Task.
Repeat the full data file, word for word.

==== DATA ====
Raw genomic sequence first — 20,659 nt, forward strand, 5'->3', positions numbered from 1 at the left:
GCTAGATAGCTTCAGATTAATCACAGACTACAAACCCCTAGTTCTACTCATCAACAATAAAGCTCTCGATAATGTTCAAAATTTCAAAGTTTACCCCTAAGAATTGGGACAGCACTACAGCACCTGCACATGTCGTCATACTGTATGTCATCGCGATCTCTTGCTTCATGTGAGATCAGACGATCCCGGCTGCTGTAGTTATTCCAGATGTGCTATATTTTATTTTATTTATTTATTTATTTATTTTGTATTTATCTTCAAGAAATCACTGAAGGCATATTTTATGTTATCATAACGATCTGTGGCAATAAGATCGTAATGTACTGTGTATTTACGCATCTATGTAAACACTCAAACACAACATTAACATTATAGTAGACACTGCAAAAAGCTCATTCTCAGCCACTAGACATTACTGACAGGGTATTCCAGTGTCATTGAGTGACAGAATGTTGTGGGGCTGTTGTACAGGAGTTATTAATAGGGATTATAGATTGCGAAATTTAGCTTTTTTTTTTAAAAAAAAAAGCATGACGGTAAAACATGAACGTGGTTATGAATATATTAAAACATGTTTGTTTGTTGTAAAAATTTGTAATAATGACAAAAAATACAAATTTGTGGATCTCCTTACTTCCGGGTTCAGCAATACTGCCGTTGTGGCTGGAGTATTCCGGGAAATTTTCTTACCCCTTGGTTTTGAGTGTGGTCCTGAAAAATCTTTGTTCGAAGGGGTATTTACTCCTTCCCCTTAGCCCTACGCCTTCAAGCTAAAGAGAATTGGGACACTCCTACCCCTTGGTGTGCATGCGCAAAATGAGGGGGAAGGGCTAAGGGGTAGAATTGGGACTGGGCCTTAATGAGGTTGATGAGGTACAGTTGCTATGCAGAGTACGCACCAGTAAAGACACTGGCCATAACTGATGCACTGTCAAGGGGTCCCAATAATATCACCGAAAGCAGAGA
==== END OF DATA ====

Raw genomic sequence first — 20,659 nt, forward strand, 5'->3', positions numbered from 1 at the left:
GCTAGATAGCTTCAGATTAATCACAGACTACAAACCCCTAGTTCTACTCATCAACAATAAAGCTCTCGATAATGTTCAAAATTTCAAAGTTTACCCCTAAGAATTGGGACAGCACTACAGCACCTGCACATGTCGTCATACTGTATGTCATCGCGATCTCTTGCTTCATGTGAGATCAGACGATCCCGGCTGCTGTAGTTATTCCAGATGTGCTATATTTTATTTTATTTATTTATTTATTTATTTTGTATTTATCTTCAAGAAATCACTGAAGGCATATTTTATGTTATCATAACGATCTGTGGCAATAAGATCGTAATGTACTGTGTATTTACGCATCTATGTAAACACTCAAACACAACATTAACATTATAGTAGACACTGCAAAAAGCTCATTCTCAGCCACTAGACATTACTGACAGGGTATTCCAGTGTCATTGAGTGACAGAATGTTGTGGGGCTGTTGTACAGGAGTTATTAATAGGGATTATAGATTGCGAAATTTAGCTTTTTTTTTTAAAAAAAAAAGCATGACGGTAAAACATGAACGTGGTTATGAATATATTAAAACATGTTTGTTTGTTGTAAAAATTTGTAATAATGACAAAAAATACAAATTTGTGGATCTCCTTACTTCCGGGTTCAGCAATACTGCCGTTGTGGCTGGAGTATTCCGGGAAATTTTCTTACCCCTTGGTTTTGAGTGTGGTCCTGAAAAATCTTTGTTCGAAGGGGTATTTACTCCTTCCCCTTAGCCCTACGCCTTCAAGCTAAAGAGAATTGGGACACTCCTACCCCTTGGTGTGCATGCGCAAAATGAGGGGGAAGGGCTAAGGGGTAGAATTGGGACTGGGCCTTAATGAGGTTGATGAGGTACAGTTGCTATGCAGAGTACGCACCAGTAAAGACACTGGCCATAACTGATGCACTGTCAAGGGGTCCCAATAATATCACCGAAAGCAGAGA